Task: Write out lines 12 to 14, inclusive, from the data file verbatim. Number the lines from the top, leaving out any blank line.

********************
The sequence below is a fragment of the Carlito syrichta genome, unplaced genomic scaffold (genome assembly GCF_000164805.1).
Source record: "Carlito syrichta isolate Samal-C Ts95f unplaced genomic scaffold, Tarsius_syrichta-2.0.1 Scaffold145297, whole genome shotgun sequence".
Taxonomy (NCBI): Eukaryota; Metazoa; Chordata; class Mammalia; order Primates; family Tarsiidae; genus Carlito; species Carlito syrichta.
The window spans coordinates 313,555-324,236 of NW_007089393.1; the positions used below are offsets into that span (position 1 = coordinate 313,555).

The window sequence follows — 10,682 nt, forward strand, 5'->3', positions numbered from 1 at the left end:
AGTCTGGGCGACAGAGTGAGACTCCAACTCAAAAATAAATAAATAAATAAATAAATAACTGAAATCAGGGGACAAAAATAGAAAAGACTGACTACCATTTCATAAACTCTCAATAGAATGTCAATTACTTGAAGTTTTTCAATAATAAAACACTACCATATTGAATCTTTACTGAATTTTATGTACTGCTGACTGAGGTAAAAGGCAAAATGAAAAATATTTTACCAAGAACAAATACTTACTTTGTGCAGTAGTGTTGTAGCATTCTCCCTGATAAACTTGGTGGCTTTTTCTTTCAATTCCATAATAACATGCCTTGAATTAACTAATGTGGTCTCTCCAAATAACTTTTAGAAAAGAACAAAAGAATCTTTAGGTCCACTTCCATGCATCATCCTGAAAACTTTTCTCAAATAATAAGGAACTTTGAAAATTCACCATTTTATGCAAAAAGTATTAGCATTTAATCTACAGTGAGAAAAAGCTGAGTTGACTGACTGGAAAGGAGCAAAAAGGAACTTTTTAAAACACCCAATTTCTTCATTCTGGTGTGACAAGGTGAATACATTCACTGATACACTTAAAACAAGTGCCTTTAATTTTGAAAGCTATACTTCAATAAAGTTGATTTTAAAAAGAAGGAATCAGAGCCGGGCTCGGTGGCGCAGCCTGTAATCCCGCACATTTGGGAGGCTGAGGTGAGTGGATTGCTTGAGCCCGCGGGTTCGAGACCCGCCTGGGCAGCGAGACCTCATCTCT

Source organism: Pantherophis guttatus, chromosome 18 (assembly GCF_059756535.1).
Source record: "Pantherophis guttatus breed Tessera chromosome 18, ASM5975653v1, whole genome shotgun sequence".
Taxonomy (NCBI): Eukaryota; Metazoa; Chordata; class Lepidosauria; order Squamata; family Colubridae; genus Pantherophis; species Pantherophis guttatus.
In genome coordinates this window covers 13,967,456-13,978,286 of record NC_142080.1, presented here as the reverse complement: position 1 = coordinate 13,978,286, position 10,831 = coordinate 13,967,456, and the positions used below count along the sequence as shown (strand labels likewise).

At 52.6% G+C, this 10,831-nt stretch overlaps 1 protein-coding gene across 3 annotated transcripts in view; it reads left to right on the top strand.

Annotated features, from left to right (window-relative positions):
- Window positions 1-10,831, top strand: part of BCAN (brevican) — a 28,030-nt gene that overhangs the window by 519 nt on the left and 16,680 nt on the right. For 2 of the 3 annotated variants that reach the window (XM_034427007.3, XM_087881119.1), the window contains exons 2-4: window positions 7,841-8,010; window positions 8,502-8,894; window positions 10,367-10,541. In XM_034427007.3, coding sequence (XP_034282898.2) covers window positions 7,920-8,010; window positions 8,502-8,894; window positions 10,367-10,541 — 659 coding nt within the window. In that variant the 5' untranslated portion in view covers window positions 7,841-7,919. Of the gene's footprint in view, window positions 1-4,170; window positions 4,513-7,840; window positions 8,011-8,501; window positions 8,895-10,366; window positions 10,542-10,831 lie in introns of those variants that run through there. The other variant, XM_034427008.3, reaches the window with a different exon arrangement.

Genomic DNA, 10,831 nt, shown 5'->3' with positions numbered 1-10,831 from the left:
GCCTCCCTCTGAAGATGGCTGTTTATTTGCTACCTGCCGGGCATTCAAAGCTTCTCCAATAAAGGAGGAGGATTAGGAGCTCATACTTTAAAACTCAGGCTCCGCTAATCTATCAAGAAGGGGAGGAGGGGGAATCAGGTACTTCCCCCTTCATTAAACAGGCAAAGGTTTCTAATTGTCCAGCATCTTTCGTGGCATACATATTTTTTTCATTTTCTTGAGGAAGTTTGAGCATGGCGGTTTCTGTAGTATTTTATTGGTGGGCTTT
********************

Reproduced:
Annotated features, from left to right (window-relative positions):
- Window positions 1-10,831, top strand: part of BCAN (brevican) — a 28,030-nt gene that overhangs the window by 519 nt on the left and 16,680 nt on the right. For 2 of the 3 annotated variants that reach the window (XM_034427007.3, XM_087881119.1), the window contains exons 2-4: window positions 7,841-8,010; window positions 8,502-8,894; window positions 10,367-10,541. In XM_034427007.3, coding sequence (XP_034282898.2) covers window positions 7,920-8,010; window positions 8,502-8,894; window positions 10,367-10,541 — 659 coding nt within the window. In that variant the 5' untranslated portion in view covers window positions 7,841-7,919. Of the gene's footprint in view, window positions 1-4,170; window positions 4,513-7,840; window positions 8,011-8,501; window positions 8,895-10,366; window positions 10,542-10,831 lie in introns of those variants that run through there. The other variant, XM_034427008.3, reaches the window with a different exon arrangement.

Genomic DNA, 10,831 nt, shown 5'->3' with positions numbered 1-10,831 from the left: